Wednesday 17 March 2021 6:59 am

Government should crack down on Uighur forced labour in business supply chains, MPs say

The government should toughen its anti-slavery measures to ensure that forced labour plays no part in the supply chains of major businesses, MPs have said.

A report from the Business, Energy and Industrial Strategy (BEIS) committee said that there was “compelling evidence” that major retail, media, and fashion companies are “complicit” in the forced labour of the Uighur people in China.

The committee said that it was “appalled” that these firms could not guarantee that their supply chains were not free of such happenings.

It called on ministers to bring forward plans to amend the 2015 Modern Slavery Act to develop civil penalties for firms in event of their failing to meet its standards.

And it said that BEIS should create a blacklist of companies that do not meet their obligations to uphold global human rights standards through their supply chains.

Tory MP Nusrat Ghani said that modern slavery legislation was not currently “fit for purpose”.

“It is deeply concerning that companies selling to millions of British customers cannot guarantee that their supply chains are free from forced labour”, he said.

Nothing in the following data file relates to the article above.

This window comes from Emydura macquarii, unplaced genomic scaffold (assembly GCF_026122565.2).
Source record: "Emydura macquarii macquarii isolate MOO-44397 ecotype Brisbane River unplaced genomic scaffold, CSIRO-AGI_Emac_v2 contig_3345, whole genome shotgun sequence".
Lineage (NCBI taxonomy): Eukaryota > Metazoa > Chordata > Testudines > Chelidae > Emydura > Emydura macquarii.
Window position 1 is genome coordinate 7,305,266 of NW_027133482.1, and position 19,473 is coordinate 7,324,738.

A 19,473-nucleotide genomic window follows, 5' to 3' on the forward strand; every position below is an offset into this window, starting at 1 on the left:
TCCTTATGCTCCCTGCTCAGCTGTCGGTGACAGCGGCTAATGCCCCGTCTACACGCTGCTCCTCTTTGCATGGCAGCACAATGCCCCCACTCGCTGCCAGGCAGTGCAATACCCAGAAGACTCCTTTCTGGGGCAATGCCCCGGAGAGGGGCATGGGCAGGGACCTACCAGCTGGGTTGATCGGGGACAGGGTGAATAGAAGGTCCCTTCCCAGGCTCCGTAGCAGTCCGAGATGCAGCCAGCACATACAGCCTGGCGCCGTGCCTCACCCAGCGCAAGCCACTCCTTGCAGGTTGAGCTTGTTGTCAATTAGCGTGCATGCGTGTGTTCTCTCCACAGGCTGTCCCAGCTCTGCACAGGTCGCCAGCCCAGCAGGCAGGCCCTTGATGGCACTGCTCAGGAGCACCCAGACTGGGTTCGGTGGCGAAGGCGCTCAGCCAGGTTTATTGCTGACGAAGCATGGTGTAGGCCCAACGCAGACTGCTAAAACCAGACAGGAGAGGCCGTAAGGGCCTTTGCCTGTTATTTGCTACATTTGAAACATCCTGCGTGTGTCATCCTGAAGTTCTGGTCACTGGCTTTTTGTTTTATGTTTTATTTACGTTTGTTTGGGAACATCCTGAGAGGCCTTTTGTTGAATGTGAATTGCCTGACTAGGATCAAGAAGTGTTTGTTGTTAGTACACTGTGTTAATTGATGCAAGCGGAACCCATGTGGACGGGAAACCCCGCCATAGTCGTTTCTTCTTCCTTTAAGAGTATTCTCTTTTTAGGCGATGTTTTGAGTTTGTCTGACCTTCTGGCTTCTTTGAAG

“Modern slavery legislation and BEIS Department policy are not fit for purpose in tackling this grave situation.

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“Amid mounting evidence of abuses, it is deeply disappointing that the Government appears to lack the urgency and commitment to take the tough action which is both necessary and overdue.”

A government spokesperson said: “Forced labour is one of the world’s most despicable practices and the government will not stand for it, whether this exploitation takes place in the UK or abroad.

“The UK is the first country in the world to require businesses to report on how they are tackling modern slavery and forced labour in their operations and supply chains, and we are taking forward plans to extend that to certain public bodies and introduce financial penalties for organisations that don’t comply.”

As part of the investigation, the committee heard evidence from firms such as Boohoo, which has been under scrutiny for workplace standards at factories which produce its garments in Leicester.

The report said it was “clearly unacceptable” that Boohoo was found to have only minimal data about the different tiers in their supply chain, resulting in labour abuses in the UK.  

However, MPS welcomed the enquiry into the company.

In response, the fast fashion firm said it had “made extensive improvements to its supply chain practices”, and that the “group looks forward to publishing the details of its UK supply chain next week”.